October 29, 2020

Control on a Construction Site

A construction manager was found not liable, by the Circuit Court, for conditions that led to the plaintiff’s injuries while working at a construction site. The Illinois Appellate Court affirmed the ruling by Judge Marcia Maras.

The plaintiff brought a lawsuit against Turner Construction Co., after he was injured while working on a construction site. The Circuit Court of Cook County found in favor of the plaintiff’s Motion for Summary Judgment and the plaintiff appealed.

Turner was hired as the construction manager for the new high school campus for Grayslake Community High School District 127. The school hired Waukegan Steel, as a trade contractor for the project, who then subcontracted its work to Linden Erectors. The plaintiff worked for Linden Erectors.

In 2003, the plaintiff was working on the construction site and while trying to unravel a large steel cable, using a motorized lift, was injured. The cable he was guiding caused him to fall to the ground and land on his hands and knees. He got up and continued working—keeping his schedule for two months.

In 2005, the plaintiff sued Turner, Linden, and others for a cervical spine injury resulting from incident.

Turner was named by the plaintiff because it, “exercised significant operational and/or supervisor control over the trade contractors, particularly with respect to safety, but also as to details of construction means and methods.”

Plaintiff argued that under Section 414 of the Restatement (Second) of Torts, Turner’s control is an issue of material fact and also a factor in determining liability. The Appellate court explained that under Section 414 control, alone, does not trigger liability. Instead, Section 414, only applies when the defendant entrusts work to another, while maintaining control over some other part of the work.

Waukegan Steel was an independent contractor and had no relationship with Turner. Turner did not have anything to do with the selection of Linden; therefore Section 414 is inapplicable. Also, plaintiff made an argument under Restatement (second) of Torts section 343, which says that a land possessor is subject to liability when persons on his land are physically harmed. This argument failed as well, because Turner t was not in legal possession of the site. Read the full text, available at, Lawrence O’Connell v. Turner Construction Company, No. 1-09-3442.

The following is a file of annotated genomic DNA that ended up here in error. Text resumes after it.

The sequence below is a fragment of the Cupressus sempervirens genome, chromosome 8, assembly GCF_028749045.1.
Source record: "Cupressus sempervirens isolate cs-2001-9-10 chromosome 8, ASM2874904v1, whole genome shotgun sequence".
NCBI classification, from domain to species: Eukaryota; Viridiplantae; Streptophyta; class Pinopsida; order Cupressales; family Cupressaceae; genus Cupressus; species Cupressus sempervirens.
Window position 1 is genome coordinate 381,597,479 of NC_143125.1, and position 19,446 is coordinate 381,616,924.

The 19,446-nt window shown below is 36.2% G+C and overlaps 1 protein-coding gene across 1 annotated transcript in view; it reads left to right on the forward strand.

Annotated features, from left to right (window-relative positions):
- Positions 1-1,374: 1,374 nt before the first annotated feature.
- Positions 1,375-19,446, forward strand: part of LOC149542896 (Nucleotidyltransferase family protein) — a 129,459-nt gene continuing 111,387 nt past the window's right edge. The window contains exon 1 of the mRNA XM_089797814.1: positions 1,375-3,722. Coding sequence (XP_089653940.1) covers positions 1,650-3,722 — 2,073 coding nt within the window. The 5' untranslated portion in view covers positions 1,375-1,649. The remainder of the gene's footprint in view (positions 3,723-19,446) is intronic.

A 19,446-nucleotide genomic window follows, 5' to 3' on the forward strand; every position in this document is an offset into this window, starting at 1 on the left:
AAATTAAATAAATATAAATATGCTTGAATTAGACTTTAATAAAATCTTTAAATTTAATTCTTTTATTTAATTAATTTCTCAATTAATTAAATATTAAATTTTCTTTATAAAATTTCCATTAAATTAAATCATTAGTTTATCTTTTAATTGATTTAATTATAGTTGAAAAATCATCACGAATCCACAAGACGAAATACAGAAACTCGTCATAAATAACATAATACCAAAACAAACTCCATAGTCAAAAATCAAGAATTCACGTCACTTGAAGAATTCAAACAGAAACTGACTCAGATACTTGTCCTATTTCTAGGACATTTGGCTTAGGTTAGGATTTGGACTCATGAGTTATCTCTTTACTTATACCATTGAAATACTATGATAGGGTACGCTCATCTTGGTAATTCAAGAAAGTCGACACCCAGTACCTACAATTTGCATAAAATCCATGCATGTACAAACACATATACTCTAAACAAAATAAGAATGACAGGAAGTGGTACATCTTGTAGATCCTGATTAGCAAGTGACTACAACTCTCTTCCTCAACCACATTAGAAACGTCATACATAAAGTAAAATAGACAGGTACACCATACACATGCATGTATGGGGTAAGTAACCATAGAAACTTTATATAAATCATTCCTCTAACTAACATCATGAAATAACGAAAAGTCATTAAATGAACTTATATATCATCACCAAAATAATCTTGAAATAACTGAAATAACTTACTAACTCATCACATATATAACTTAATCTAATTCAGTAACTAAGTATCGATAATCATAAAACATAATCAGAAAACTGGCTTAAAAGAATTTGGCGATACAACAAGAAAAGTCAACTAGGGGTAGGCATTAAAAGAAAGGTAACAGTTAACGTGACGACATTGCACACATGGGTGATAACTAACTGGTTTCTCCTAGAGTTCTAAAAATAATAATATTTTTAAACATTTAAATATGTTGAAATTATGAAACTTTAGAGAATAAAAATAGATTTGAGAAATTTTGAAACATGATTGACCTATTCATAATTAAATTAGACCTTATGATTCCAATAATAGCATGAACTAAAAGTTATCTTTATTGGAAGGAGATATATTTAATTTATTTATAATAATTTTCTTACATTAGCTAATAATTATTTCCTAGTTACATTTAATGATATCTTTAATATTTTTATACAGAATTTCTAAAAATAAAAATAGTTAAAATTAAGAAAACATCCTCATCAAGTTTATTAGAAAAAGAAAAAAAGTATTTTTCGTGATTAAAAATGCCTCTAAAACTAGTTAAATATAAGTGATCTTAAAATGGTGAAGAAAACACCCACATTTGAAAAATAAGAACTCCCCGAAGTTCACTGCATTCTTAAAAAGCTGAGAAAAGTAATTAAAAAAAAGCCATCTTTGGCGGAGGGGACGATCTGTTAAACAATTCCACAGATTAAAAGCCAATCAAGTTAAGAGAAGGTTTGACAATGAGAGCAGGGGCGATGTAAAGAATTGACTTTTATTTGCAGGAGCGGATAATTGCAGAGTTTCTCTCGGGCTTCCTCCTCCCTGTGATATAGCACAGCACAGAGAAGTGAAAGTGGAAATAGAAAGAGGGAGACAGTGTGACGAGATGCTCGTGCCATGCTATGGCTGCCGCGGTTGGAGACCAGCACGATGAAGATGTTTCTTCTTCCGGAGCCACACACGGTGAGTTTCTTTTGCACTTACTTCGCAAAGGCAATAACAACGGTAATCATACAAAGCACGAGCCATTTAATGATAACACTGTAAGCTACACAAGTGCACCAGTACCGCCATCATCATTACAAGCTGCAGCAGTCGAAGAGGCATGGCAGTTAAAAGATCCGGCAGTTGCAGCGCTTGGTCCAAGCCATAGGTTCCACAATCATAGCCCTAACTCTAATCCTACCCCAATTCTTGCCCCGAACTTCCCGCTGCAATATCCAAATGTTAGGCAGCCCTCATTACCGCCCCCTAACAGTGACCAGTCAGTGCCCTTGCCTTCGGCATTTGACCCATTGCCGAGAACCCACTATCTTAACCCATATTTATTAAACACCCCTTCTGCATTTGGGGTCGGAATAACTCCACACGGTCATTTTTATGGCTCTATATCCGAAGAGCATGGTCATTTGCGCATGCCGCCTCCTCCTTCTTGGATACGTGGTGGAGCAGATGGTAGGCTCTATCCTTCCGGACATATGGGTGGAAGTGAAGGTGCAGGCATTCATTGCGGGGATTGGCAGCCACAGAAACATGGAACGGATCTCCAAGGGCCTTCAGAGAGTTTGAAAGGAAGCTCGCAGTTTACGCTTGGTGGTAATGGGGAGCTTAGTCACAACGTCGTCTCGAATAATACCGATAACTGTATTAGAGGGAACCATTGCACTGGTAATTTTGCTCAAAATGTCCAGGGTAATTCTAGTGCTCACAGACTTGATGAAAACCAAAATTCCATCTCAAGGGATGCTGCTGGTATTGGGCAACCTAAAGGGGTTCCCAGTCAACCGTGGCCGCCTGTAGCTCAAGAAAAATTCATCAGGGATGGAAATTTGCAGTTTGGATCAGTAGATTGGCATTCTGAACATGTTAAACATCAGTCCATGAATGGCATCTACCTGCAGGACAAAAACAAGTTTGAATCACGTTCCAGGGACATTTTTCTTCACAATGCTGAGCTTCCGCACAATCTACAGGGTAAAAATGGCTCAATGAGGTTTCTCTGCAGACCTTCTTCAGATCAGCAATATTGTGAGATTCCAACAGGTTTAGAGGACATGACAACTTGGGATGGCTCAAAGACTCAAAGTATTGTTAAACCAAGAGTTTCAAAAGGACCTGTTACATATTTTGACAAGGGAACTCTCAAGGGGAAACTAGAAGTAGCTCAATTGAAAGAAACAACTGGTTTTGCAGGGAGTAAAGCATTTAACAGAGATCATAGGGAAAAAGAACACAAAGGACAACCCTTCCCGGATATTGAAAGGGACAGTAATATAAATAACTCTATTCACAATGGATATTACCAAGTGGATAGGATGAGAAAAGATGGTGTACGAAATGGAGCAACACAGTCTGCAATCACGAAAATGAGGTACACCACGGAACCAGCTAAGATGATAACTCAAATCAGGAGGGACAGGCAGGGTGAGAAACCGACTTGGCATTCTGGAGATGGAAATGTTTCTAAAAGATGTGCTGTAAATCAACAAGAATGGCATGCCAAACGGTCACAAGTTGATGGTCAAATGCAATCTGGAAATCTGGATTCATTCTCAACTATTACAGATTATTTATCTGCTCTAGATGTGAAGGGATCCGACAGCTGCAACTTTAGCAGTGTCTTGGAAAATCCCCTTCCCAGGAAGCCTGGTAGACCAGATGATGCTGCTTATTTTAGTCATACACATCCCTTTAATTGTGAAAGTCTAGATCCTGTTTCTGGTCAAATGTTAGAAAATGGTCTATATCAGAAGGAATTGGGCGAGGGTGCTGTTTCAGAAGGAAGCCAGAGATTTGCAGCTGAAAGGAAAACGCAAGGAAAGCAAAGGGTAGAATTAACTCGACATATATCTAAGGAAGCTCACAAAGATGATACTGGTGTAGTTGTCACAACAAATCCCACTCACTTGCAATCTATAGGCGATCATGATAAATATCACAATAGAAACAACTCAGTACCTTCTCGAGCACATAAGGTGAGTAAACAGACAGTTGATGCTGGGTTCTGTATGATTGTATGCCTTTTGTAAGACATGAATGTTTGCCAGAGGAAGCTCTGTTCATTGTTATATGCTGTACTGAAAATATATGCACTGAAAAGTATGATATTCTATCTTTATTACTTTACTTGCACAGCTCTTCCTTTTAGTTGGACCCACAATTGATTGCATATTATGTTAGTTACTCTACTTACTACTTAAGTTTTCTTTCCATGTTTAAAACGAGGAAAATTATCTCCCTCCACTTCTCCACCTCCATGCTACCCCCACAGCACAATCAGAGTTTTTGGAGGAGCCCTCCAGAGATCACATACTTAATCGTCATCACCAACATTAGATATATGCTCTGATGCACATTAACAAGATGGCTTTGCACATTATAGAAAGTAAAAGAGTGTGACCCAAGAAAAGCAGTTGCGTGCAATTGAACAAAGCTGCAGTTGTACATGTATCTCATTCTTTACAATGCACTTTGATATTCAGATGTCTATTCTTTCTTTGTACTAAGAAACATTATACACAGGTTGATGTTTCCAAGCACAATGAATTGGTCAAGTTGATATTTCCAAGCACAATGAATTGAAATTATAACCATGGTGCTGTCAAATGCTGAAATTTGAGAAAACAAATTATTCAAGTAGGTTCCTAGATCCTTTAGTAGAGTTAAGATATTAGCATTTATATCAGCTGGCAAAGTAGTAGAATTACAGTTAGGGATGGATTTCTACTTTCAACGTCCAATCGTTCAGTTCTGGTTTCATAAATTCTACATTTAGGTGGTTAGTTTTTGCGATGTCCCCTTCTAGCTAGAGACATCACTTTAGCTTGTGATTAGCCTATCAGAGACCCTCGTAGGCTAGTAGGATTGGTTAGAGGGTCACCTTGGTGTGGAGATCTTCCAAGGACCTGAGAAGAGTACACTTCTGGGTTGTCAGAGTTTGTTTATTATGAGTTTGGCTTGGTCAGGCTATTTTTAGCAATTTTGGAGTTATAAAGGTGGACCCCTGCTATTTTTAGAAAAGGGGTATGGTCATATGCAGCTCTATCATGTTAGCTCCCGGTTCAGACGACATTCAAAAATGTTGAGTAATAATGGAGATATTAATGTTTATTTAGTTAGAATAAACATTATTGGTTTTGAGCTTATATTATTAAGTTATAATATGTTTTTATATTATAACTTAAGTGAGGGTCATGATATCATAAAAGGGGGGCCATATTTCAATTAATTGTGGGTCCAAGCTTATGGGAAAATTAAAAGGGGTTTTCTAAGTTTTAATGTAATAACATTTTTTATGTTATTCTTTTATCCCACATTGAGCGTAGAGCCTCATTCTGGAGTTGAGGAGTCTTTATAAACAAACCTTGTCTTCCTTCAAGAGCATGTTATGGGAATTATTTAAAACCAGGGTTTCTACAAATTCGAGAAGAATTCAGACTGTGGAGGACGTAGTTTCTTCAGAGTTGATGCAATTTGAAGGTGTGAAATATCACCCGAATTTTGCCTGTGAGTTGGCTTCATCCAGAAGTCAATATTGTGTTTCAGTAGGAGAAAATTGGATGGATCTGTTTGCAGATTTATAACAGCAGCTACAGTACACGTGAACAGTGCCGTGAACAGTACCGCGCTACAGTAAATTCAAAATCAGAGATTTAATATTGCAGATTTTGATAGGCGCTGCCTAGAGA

When Does a General Contractor Have “Control” of the Project Site

The Illinois Appellate Court recently affirmed the granting of summary judgment to a defendant in a case that could be enlightening for construction managers in Illinois. In O’Connell v. Turner, a personal injury suit was brought by plaintiff Lawrence O’Connell, a construction worker who suffered injuries on the construction site, against Turner Construction, a construction manager hired by the school district. Plaintiff alleged liability under Section 414 of the Restatement (Second) of Torts, stemming from defendant’s “significant operational and/or supervisor control over the trade contractors.”

As a rule, general contractors will not be held liable for the acts or omissions of its independent contractor. However, Section 414 creates an exception, providing that “one who entrusts work to an independent contract, but who retains the control of any part of work, is subject to liability for physical harm to others for whose safety the employer owes a duty to exercise reasonable care, which is caused by his failure to exercise his control with reasonable care.” It is important for construction defendants to keep in mind that the precondition and fundamental requirement of imposing vicarious liability on defendants under Section 414 is for the defendant to have entrusted work to an independent contractor. Entrustment is a necessary finding for liability to attach under Section 414.

In the present case, the appellate court held that the question of whether the defendant exercised control at the construction site was irrelevant, since control alone does not trigger liability under Section 414. The plaintiff was employed by a subcontractor that was hired by an independent contractor, who in turn was hired directly by the school district, not the defendant. The court noted that unless the defendant actually selected the contractors or subcontractors, the defendant had not entrusted them with any work.

Defendants to a claim arising from construction site negligence should pay careful attention to Section 414(c). Any evidence that the owner, general contractor lacked authority to direct the plaintiff’s employer in the means and methods of its work, can be used to support the argument that there are not sufficient grounds to impose liability. Given the trend in recent case law, including O’Connell v. Turner, it will likely be more difficult to impose liability for construction managers who lack control on the job site, and for construction managers that do not directly hire their own contractors.